FLYP articleExcerpt from my post for Poynter Online. Read it in full here.

There is no silver bullet for a journalism revenue stream or the struggle to reinvent storytelling for the Web. But there are fragments of a bullet that we can piece together.

Jim Gaines, editor in chief of FLYP, an online magazine that combines traditional reporting and writing with animation, audio, video and interactive graphics, thinks he has found a piece of that bullet. It includes rethinking the way storytelling is done online.

Magazines and news organizations may want to keep an eye on what Gaines and his team are doing with FLYP and learn from the site’s successes and shortcomings.

Experimenting with digital distribution and multiple storytelling media

FLYP published its first issue in March 2008 and now has produced 35 biweekly issues. The magazine, an experiment in telling stories through multimedia, is part of the company’s overall goal to become an online publishing company that creates all sorts of publications.

There is no reason, Gaines said, for publications to spend so much money on ink, paper and distribution, expenses that can cause magazines to fail.

Two of the advantages of the Web are not having to worry about these costs and not being limited to one storytelling medium. FLYP’s approach often involves multimedia that allows users to watch a video, flip through pages, listen to an interview and click through an interactive graphic.

“When we think of which medium to use, we think, ‘how do we get the story off the page?’ ” said Gaines, who has worked as managing editor of People, Time and Life magazines.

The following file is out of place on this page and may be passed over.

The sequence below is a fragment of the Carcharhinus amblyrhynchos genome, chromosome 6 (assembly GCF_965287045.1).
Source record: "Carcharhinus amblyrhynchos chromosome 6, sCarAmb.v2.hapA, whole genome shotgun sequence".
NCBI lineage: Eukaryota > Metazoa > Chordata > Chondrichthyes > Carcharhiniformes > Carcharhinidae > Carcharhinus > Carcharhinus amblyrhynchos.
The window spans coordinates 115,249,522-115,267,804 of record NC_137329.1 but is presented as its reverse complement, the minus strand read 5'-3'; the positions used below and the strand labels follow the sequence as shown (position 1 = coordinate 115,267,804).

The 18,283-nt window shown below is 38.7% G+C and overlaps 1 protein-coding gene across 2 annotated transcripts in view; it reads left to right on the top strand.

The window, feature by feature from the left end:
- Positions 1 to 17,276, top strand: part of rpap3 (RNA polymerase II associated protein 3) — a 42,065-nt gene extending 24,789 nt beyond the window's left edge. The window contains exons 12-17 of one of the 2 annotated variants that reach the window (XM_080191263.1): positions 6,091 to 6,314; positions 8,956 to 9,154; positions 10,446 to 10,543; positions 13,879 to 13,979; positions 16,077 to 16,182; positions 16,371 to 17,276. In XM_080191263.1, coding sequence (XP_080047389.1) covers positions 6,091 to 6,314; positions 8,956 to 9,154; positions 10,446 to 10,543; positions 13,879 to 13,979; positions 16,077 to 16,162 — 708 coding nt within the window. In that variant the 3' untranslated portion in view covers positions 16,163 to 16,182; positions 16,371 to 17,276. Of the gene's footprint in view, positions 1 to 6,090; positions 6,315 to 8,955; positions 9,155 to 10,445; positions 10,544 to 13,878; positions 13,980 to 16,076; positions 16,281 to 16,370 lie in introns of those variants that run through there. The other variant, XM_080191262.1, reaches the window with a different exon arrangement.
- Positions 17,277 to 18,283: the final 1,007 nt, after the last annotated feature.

Charles Whitaker, director of the Academy for Alternative Journalism at Northwestern University’s Medill School of Journalism, said in a phone interview that FLYP does a good job of guiding users through a digital narrative, while at the same time giving users control over how they experience the story. Whitaker talked about preserving the experience of flipping a page, saying, “For old-timers like me, there is something comforting about that.”

The question is whether it’s enough. Michael Turro, director of publishing technologies for M. Shanken Communications, the publisher of Wine Spectator, Food Arts and other magazines, said in an e-mail that restructuring magazine publishing isn’t as simple as changing how a magazine presents content to readers. Many emerging tools, he noted, give audiences the power to create their own media spaces.

“As they become more sophisticated in the construction of their own media spaces,” Turro said, “media participants will look for content chunks that they can remix in a way that makes sense to them.” He said publishers should stop wasting their time creating Flash-heavy, multimedia presentations and instead provide tools for readers that allow them to remix the content in a way that makes sense to them, whether through pushbutton technology or something else.

Read the full post here.

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